Welcome to another week of the ACLU of NH Civil Rights Sentinel, our weekly legislative update and your calls-to-action to help us fight for our civil rights!
The week of April 16 is shaping-up to be a pivotal week on many of our key issues. On Monday, April 16, our transgender non-discrimination bill will have its Senate hearing. We need your help ensuring HB 1319 passes the Senate and on to the Governor’s desk. Additionally, we need your help to keep up the momentum in-support-of the bill to repeal the death penalty and our bill on comprehensive bail reform.
Transgender Non-Discrimination: To demonstrate the incredible momentum and civic action behind this bill, there is a rally scheduled ahead of Monday’s Senate hearing. We need you to turnout! The hearing itself will be significantly shorter in time than the House hearing, so the rally is an opportunity for everyone who has worked tirelessly on this bill to show their support to the Senate. If you are in Concord, please attend the Monday rally, and stay to sign-in support of the bill at the 1:30pm hearing. If you are not in Concord, please call your Senator and urge them to support HB1319.
Rally: Monday, 12:30pm, outside the State House
Hearing: State House, Room 100 @ 1:30pm
- NOTE: Personal stories have the most influence with elected officials. If you have a personal story that relates to this bill and are willing to share it, start with that.
- Since 1998, New Hampshire’s laws against discrimination have included protections on the basis of sexual orientation in housing, employment, and public accommodations, but there are no explicit protections based on gender identity. This means a transgender person is at risk of being fired from a job, evicted from their home, or denied access to or equal treatment in public accommodation, based solely on their gender identity.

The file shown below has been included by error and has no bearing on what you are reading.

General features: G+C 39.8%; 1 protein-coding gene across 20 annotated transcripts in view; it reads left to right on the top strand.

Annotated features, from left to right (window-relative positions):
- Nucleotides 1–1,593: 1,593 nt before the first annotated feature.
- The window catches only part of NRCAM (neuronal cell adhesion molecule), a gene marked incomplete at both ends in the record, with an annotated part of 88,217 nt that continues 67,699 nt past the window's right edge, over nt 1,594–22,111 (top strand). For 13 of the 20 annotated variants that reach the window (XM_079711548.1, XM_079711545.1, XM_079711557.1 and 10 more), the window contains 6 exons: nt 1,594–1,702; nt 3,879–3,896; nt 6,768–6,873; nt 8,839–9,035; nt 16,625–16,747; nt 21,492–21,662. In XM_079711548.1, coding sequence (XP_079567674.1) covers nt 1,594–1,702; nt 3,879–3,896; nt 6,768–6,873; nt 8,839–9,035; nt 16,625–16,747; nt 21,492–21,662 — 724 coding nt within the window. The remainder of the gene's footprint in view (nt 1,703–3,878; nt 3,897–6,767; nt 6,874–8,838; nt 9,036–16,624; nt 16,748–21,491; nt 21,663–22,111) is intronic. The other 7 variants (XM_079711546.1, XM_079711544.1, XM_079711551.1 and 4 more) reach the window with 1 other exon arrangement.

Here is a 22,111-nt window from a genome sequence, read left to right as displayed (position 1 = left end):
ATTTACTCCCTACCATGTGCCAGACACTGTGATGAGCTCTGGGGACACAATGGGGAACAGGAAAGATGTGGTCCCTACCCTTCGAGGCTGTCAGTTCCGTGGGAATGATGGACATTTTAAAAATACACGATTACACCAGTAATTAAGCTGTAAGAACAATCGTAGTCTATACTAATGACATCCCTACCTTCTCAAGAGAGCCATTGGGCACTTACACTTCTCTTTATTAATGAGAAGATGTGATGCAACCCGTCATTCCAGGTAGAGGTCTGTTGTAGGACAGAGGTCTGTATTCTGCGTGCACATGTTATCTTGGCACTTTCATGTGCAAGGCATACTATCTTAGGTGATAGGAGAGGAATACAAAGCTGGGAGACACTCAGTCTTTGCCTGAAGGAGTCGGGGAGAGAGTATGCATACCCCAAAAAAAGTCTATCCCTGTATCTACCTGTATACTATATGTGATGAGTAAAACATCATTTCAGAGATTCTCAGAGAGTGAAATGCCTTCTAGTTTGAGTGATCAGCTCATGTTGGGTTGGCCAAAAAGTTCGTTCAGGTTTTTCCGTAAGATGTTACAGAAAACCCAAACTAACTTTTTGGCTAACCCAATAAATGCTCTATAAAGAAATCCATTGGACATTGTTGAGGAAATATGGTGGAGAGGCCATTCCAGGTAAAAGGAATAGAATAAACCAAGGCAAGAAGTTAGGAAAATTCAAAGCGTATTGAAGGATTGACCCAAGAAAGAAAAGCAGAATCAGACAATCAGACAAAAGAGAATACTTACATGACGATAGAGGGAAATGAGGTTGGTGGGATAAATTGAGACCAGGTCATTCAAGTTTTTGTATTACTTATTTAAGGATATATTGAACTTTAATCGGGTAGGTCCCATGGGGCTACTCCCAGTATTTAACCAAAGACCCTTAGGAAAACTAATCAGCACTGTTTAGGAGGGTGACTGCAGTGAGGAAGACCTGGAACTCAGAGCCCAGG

- Transgender Granite States face disproportionate rates of discrimination, harassment, and violence in all areas of life.
- Now more than ever, it is urgent that New Hampshire lawmakers take steps to affirm the dignity of transgender Granite Staters and ensure their fair and equal protection under the law.
- Businesses, large and small, tourism boards, chambers of commerce, as well as conference and major sporting event organizers have been at the forefront of the fight for LGBT equality. They know that if New Hampshire is going to compete in the U.S. and global markets, it must invest in its reputation as an open and welcoming place to do business.
Banning Conversion Therapy: Many of you took action in-support-of HB 587 last week. The bill was successfully voted out of Committee by a slim vote of 3 to 2. No we need your help ensuring that the Senate passes this bill. Please call your Senator and urge them to vote YAY on the ought to pass motion on HB 587.